opinion | Congress ponders the next coronavirus relief package. Meanwhile, the economy is declining.


That’s right. Unfortunately, Mr. Powell spoke as Congress began to split along partisan lines over how much more should be spent, when, and for what purposes. House Speaker Nancy Pelosi (D-Calif.) has revealed a $3 trillion measure whose key provisions are $895 billion in cash for state, local, tribal and territorial governments and another round of direct payments to households potentially larger than the first and estimated costs cause $290 billion. The bill also includes $3.6 billion into new aid to meet a crucial non-economic need: to help as many voters as possible vote safely in November’s elections.

The huge measure has no chance of passing the Republican Senate and is therefore part political statement, part opening offer in inevitable negotiations with the GOP. Republicans are balking, both because they insist on their own policy priorities, like protecting businesses from reopening from lawsuits, and because they believe there is “no rush‘ (expression of President Trump) to make more spending before the money already approved had a chance to work.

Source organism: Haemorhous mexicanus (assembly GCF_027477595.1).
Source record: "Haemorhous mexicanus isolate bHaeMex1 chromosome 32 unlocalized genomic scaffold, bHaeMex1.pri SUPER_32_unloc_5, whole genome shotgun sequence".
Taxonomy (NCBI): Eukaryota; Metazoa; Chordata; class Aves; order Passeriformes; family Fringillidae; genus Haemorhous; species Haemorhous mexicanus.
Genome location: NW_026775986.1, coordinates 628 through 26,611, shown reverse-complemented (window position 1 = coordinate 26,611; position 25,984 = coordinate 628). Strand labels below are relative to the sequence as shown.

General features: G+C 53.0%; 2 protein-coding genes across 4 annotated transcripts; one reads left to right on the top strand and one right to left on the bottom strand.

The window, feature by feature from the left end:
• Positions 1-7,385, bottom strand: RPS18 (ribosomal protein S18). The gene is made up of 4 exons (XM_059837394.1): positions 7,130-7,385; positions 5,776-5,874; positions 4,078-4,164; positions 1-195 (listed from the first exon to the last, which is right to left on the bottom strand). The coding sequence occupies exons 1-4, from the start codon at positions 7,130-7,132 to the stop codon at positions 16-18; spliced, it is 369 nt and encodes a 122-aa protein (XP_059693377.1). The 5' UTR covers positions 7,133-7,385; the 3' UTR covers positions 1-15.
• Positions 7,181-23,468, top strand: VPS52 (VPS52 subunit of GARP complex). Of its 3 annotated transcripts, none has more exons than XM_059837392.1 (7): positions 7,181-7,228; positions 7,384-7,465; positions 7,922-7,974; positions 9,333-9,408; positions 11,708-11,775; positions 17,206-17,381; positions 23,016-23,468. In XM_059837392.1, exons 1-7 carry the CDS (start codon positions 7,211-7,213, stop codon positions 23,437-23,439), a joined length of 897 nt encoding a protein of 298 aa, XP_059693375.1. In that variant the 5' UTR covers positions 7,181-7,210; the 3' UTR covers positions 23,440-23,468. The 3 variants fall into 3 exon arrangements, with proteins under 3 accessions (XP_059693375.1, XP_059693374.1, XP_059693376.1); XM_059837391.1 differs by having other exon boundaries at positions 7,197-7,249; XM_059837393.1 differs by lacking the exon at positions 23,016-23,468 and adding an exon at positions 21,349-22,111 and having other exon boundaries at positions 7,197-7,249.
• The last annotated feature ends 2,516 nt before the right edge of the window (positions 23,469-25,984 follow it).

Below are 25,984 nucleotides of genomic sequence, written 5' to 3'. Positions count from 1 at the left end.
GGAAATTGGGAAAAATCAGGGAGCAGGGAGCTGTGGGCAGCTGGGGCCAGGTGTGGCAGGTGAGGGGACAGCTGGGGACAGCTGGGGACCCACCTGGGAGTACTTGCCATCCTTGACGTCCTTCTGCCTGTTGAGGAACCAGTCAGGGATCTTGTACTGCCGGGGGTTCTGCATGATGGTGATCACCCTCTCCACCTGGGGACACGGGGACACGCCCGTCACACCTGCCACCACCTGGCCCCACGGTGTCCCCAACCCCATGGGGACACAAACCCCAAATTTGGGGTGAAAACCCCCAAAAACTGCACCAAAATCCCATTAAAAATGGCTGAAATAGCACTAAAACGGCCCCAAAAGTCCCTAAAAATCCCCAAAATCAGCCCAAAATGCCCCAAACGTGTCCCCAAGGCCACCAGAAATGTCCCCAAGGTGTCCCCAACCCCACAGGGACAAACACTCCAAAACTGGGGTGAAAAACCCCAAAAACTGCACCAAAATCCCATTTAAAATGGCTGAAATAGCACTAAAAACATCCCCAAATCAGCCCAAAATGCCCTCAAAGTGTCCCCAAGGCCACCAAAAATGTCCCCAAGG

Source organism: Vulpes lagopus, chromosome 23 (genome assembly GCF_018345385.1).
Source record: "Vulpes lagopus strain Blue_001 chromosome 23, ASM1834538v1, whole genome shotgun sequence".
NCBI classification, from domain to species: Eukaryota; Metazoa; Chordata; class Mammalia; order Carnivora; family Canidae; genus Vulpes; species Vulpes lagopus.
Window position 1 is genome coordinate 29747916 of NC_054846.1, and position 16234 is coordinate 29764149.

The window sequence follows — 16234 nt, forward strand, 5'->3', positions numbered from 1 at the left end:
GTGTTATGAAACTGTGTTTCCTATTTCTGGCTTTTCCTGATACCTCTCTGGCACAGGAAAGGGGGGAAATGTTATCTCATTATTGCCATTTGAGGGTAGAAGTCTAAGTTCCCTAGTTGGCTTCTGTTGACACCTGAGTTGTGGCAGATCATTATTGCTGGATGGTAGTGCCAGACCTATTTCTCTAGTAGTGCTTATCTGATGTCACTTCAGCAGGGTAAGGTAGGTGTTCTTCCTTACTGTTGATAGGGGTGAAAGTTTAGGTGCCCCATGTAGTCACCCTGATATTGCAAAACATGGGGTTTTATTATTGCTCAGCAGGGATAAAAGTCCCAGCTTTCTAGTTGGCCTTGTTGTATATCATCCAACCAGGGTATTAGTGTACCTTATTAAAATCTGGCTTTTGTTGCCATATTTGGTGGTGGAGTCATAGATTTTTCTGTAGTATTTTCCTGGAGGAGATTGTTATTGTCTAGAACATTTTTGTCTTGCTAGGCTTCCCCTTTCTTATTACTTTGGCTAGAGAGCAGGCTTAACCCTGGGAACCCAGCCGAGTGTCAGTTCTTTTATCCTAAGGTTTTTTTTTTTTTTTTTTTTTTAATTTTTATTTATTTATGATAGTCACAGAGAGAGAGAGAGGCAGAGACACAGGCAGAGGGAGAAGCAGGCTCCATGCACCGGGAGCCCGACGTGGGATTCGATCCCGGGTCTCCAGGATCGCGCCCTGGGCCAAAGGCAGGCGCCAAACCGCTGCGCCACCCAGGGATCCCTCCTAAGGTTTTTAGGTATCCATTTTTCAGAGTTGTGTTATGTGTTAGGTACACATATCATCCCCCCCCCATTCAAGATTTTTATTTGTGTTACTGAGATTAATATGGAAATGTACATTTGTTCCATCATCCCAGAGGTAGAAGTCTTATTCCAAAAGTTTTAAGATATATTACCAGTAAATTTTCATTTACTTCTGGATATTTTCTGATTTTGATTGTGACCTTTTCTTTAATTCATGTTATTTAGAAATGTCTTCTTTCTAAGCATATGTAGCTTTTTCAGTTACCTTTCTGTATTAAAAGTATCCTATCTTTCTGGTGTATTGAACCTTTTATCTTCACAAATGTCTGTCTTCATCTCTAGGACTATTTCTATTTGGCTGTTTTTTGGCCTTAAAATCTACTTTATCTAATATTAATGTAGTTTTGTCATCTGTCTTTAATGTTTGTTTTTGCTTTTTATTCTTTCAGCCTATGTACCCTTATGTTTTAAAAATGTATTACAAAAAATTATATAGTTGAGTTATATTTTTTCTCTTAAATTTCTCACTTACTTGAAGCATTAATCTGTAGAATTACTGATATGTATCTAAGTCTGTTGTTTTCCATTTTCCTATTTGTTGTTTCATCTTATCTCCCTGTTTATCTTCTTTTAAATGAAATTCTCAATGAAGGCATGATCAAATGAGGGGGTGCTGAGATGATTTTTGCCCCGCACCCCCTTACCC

In fact, as of May 8, only about $1.4 trillion of Congress’ total $3.6 trillion in spending related to Covid-19 and tax breaks had actually hit the economy. accordingly the Committee on Responsible Federal Budgeting. (Remarkably, Mr. Powell has yet to activate a $600 billion business lending program, backed by capital given to the Treasury Department by Congress.) It’s also true that the states have already received significant federal aid and that the next installment must be based on carefully assessed needs – particularly given the inevitable difficulties of asking taxpayers everywhere to help states, sometimes wealthy ones, where they don’t live.

Still, as even many Republican senators acknowledge, red and blue state and local governments alike have been hit by revenue and need help, as do households — particularly low-income ones — small businesses and the health care sector. Ms. Pelosi’s bill is expensive and riddled with Democrat policies such as reinstating much of the state and local tax deduction for federal income taxpayers. But it actually left out much of the wish-list of the most progressive members of the House, a bit of restraint Republicans could see as a sign of Ms. Pelosi’s willingness to be pragmatic, as she has been in previous talks. The first reaction of Senate Majority Leader Mitch McConnell (R-Ky.) was to denounce the House bill and redouble its call for protections from lawsuits. Republicans should start talking seriously sooner rather than later. The country’s needs are too urgent to withstand much more partisan posturing.

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